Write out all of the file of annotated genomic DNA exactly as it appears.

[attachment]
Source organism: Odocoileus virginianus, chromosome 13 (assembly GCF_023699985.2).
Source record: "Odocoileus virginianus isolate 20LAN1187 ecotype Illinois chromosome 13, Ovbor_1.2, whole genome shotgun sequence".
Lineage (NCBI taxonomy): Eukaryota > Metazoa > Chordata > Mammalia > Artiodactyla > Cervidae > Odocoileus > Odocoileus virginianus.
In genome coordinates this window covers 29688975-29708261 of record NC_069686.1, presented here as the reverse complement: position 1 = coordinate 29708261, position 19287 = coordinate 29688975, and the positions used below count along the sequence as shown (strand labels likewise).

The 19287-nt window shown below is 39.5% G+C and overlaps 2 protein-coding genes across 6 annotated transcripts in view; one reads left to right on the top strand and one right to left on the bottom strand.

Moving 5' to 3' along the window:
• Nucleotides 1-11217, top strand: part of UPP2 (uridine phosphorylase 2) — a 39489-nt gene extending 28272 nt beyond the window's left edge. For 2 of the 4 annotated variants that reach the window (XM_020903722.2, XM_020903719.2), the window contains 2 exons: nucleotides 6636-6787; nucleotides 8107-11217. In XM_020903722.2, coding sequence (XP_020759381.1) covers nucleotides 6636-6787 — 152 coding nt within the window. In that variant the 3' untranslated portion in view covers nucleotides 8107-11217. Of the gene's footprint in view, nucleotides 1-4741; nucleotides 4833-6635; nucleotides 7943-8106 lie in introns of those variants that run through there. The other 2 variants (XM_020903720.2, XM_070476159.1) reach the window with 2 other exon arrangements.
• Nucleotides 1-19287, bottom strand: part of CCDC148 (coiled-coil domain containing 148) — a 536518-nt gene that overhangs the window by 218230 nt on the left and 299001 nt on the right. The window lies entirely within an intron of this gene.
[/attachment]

Source organism: Odocoileus virginianus, chromosome 13 (assembly GCF_023699985.2).
Source record: "Odocoileus virginianus isolate 20LAN1187 ecotype Illinois chromosome 13, Ovbor_1.2, whole genome shotgun sequence".
Lineage (NCBI taxonomy): Eukaryota > Metazoa > Chordata > Mammalia > Artiodactyla > Cervidae > Odocoileus > Odocoileus virginianus.
In genome coordinates this window covers 29688975-29708261 of record NC_069686.1, presented here as the reverse complement: position 1 = coordinate 29708261, position 19287 = coordinate 29688975, and the positions used below count along the sequence as shown (strand labels likewise).

The 19287-nt window shown below is 39.5% G+C and overlaps 2 protein-coding genes across 6 annotated transcripts in view; one reads left to right on the top strand and one right to left on the bottom strand.

Moving 5' to 3' along the window:
• Nucleotides 1-11217, top strand: part of UPP2 (uridine phosphorylase 2) — a 39489-nt gene extending 28272 nt beyond the window's left edge. For 2 of the 4 annotated variants that reach the window (XM_020903722.2, XM_020903719.2), the window contains 2 exons: nucleotides 6636-6787; nucleotides 8107-11217. In XM_020903722.2, coding sequence (XP_020759381.1) covers nucleotides 6636-6787 — 152 coding nt within the window. In that variant the 3' untranslated portion in view covers nucleotides 8107-11217. Of the gene's footprint in view, nucleotides 1-4741; nucleotides 4833-6635; nucleotides 7943-8106 lie in introns of those variants that run through there. The other 2 variants (XM_020903720.2, XM_070476159.1) reach the window with 2 other exon arrangements.
• Nucleotides 1-19287, bottom strand: part of CCDC148 (coiled-coil domain containing 148) — a 536518-nt gene that overhangs the window by 218230 nt on the left and 299001 nt on the right. The window lies entirely within an intron of this gene.